Post by Kymberly Reid
Zua is an innovative non-profit designed to catalyze economic growth in Zambia’s most rural regions. I interviewed the two founders of the organization, Brenden McKinney and Meagan Prins, who shared the vision and inspiration that led to its development.
Let’s begin by having you both tell us a bit about yourselves.
B: Sure! I am originally from Los Angeles, and studied at Colgate and McGill University before graduating this past year. Throughout my time in undergrad, I studied economics and finance with a focus on economic development and emerging derivative markets. It was during my 3rd year though, coming off of a summer internship working in investment banking, when I really started to think about the bigger implications of finance and its potential to fuel progress in some of the poorest countries around the globe.
M: Like Brenden, I found my niche at the intersection of finance and development. I grew up in a household where both parents worked for nonprofits and I had always been inspired by what they did. When I went to McGill, I also fell in love with finance. For a while, I struggled to find a way to marry these two passions, but the connection finally became apparent after diving deeper into microfinance and its applications within development.
How did the idea of Zua come about? What was your primary inspiration behind the project?
M: An initial spark behind Zua came from the time I spent in the sub-Saharan several years ago. My mom works for a non-profit called Working for Orphans and Widows (WOW), which operates in Malawi and Zambia, and I’ve had the chance to visit a few times. On one of these trips, there was one experience that really struck me. One of WOW’s projects entailed working with female farmers in order to improve their crop yields. Farmers were offered superior seeds and equipment, and to our surprise, most of them turned these resources down.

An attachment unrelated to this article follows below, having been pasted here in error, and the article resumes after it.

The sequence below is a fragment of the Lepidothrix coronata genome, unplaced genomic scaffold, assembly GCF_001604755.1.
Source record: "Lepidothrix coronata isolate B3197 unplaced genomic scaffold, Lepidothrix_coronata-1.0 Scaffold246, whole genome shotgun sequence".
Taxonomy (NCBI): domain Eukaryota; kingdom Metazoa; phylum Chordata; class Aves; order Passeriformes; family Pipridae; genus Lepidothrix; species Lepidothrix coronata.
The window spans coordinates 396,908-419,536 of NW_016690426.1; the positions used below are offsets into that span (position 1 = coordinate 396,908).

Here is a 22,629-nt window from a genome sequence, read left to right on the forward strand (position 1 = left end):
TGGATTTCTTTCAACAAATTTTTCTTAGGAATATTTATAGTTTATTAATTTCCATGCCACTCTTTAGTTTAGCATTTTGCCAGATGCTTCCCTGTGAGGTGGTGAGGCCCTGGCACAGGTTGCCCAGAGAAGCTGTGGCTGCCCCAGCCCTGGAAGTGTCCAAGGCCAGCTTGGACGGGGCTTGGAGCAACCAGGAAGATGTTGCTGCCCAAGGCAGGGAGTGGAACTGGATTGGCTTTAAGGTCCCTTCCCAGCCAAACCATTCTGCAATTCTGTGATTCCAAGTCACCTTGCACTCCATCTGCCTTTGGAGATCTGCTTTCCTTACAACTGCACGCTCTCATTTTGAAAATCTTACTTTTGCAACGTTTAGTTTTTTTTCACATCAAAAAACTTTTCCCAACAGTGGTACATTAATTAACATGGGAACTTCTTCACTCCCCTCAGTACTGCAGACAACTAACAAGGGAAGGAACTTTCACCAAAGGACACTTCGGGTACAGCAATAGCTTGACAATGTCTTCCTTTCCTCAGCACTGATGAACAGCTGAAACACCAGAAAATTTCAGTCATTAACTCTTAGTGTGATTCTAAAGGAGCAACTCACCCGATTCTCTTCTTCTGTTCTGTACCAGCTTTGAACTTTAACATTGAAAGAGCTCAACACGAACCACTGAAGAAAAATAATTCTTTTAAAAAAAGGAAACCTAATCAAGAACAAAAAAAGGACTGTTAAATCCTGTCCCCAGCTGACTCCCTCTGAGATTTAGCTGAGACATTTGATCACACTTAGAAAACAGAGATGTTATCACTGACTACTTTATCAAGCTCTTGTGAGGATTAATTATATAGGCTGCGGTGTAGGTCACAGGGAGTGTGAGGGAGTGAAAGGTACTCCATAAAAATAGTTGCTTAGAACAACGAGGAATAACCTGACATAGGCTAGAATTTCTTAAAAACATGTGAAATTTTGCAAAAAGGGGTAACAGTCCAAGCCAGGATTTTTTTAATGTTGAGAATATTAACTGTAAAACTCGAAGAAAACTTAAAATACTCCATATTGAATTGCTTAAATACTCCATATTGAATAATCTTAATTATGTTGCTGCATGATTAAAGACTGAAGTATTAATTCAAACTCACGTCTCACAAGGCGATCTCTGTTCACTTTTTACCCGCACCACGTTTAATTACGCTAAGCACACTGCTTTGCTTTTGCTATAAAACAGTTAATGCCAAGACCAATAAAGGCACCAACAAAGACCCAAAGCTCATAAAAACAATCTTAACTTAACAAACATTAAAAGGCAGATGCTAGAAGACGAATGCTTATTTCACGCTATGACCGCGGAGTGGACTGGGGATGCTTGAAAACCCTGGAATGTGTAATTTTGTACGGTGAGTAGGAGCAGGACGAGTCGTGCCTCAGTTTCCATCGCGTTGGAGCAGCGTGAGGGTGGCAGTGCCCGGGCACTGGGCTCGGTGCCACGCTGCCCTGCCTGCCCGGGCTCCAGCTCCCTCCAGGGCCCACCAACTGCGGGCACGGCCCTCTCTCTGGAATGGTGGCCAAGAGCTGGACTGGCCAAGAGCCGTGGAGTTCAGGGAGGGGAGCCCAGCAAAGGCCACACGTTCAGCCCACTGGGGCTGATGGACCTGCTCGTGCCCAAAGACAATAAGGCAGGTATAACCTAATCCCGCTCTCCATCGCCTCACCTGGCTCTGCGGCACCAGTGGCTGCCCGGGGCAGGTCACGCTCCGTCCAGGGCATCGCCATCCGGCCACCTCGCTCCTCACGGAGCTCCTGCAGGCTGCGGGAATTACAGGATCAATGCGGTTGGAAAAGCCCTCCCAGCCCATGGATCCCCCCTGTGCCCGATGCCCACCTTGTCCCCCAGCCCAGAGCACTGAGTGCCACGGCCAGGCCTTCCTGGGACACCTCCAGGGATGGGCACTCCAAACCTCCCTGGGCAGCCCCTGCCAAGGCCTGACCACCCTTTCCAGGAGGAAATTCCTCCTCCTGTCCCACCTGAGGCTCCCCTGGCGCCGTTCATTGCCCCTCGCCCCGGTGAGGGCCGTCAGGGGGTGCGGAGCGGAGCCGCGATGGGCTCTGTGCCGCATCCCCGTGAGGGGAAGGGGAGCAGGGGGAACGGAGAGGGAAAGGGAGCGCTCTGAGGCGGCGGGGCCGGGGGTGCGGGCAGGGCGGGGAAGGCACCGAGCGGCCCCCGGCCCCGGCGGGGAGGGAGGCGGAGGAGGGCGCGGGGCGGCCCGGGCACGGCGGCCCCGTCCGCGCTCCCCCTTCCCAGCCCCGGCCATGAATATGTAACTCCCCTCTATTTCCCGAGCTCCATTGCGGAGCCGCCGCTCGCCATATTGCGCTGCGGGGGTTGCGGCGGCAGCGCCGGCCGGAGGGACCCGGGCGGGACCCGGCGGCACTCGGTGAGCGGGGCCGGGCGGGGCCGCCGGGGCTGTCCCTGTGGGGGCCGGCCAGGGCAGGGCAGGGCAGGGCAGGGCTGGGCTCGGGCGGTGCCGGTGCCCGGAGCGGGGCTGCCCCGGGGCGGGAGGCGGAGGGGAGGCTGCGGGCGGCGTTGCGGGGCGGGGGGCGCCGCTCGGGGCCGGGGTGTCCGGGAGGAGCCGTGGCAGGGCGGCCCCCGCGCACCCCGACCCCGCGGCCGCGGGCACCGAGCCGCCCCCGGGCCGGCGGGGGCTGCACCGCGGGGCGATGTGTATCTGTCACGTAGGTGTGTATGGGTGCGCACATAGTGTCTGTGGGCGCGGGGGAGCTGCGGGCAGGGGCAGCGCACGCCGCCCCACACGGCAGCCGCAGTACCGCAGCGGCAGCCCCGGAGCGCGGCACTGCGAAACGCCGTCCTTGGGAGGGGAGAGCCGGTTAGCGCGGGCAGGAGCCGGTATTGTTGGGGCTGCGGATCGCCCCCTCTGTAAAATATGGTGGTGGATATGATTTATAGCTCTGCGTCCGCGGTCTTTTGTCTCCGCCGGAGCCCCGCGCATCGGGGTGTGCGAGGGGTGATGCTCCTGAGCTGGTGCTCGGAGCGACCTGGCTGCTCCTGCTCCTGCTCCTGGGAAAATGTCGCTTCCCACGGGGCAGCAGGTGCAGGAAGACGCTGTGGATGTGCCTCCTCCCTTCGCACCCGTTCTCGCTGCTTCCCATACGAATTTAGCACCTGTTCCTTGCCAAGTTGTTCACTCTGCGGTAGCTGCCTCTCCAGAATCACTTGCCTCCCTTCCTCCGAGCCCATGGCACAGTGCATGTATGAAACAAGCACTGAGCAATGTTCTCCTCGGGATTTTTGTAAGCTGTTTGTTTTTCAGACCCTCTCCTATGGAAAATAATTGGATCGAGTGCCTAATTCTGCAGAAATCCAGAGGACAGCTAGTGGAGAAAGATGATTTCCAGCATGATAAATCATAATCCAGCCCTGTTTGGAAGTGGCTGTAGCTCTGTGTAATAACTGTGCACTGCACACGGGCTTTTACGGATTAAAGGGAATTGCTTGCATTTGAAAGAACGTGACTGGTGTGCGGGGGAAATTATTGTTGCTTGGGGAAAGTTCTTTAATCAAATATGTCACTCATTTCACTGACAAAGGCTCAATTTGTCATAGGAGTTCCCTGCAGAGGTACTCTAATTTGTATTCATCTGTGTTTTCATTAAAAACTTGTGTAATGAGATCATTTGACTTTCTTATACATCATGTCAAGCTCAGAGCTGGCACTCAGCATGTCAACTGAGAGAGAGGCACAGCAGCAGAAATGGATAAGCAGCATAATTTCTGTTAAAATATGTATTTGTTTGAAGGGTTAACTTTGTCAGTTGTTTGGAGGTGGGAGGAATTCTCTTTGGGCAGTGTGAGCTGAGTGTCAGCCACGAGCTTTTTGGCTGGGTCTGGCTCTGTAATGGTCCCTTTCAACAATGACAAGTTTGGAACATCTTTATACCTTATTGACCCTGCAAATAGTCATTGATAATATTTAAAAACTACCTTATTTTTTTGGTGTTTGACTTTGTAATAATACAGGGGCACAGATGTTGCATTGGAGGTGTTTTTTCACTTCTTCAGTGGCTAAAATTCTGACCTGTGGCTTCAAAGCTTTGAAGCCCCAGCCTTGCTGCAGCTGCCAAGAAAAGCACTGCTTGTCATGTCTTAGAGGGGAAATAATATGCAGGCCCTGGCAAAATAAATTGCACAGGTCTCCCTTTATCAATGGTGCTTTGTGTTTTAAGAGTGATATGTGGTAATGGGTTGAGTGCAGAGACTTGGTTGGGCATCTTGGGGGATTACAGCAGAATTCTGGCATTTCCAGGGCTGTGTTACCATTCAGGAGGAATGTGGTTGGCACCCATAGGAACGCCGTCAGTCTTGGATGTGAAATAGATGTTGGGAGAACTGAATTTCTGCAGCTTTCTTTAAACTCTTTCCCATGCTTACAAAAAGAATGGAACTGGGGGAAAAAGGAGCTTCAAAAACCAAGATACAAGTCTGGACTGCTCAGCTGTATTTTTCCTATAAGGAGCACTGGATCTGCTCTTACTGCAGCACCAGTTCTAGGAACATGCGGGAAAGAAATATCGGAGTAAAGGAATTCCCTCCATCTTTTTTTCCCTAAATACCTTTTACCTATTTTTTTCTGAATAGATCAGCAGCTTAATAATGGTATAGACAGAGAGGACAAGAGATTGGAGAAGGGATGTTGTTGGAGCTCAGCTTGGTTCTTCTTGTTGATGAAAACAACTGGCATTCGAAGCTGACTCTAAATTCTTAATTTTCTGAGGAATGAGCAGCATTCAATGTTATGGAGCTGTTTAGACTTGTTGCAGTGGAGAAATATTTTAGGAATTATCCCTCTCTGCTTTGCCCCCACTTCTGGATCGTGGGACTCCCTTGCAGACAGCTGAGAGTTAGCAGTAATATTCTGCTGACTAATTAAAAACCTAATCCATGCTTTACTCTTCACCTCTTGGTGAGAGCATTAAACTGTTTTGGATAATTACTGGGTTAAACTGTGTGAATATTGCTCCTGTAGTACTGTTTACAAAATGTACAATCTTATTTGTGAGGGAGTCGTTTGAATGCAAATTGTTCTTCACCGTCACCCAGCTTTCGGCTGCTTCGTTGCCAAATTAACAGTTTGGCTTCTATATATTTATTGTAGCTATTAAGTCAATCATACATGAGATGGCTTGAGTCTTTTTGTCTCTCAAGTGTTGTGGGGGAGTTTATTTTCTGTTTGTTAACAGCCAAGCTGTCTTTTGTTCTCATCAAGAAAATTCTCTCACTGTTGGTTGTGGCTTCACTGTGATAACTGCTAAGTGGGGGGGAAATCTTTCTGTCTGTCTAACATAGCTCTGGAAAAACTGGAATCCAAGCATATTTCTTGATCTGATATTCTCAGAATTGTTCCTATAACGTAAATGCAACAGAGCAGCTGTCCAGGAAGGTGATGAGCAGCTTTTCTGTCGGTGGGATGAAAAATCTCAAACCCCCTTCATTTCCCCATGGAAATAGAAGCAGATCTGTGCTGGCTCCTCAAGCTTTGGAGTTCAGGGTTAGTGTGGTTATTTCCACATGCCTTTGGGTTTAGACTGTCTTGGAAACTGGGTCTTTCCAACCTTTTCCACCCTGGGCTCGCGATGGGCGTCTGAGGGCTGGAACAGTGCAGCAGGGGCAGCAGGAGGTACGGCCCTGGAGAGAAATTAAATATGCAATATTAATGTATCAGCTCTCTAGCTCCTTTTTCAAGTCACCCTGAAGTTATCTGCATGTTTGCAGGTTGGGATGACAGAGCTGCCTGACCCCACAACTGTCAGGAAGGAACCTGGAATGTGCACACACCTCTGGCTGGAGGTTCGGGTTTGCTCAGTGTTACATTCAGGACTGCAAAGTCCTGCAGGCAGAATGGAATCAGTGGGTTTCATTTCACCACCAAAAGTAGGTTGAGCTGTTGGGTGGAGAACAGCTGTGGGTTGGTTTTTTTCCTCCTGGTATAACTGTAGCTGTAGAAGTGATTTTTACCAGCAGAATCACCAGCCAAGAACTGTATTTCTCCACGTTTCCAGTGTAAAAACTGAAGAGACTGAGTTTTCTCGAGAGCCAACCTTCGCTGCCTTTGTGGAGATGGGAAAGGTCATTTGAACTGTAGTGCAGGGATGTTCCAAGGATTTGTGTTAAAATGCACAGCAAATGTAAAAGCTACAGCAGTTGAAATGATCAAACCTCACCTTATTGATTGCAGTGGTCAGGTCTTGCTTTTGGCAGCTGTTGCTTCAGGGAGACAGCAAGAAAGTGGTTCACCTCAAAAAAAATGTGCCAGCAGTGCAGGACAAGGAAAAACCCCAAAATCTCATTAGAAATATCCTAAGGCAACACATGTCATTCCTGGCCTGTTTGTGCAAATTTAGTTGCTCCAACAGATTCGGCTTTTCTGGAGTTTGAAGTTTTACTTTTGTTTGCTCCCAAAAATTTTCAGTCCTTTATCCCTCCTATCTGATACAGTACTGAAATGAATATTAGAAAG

B: I remember how taken aback I was when Meagan first shared this story with me. Coming from a finance background, it was hard for me to comprehend how someone could rationally turn down an “NPV positive” project. [As an aside, an NPV positive project or investment is one that increases someone’s overall net worth; in theory, the financial benefits outweigh the financial costs.]
This is what really intrigued us and led to the beginning of our research on the topic. It turns out that academics and economists have spent a significant amount of time explaining this empirical relationship. As someone approaches the absolute poverty level, they tend to not try anything new because trying something new is typically associated with additional risk. At the absolute poverty level, downside risks entail the loss of life, and thus in the absence of risk management tools like insurance, people tend to avoid additional risks even if doing so limits their productivity and income.
This research ultimately led us to think about the ways insurance could be used to combat the problems caused by the poverty-enforcing risks that subsistence farmers deal with every day.
Can you tell us more about why you think finance in particular is important in development?
M: I think people are beginning to recognize that many traditional forms of aid are not the most sustainable means of supporting development and combating poverty. Our generation is incredibly focused on sustainability, and finding ways to fuel development with sustainability in mind is key to making a lasting impact.
What we find interesting about finance in particular is the long-term impact it can have. For example, by providing farmers with what they need to manage risk, we also equip them with the tools they need to make investments in their businesses (i.e. investments in superior seeds or equipment), and thus increase their incomes. They can then pull themselves out of a cycle of poverty in a way that is much more sustainable than if we had simply provided them with food for a year.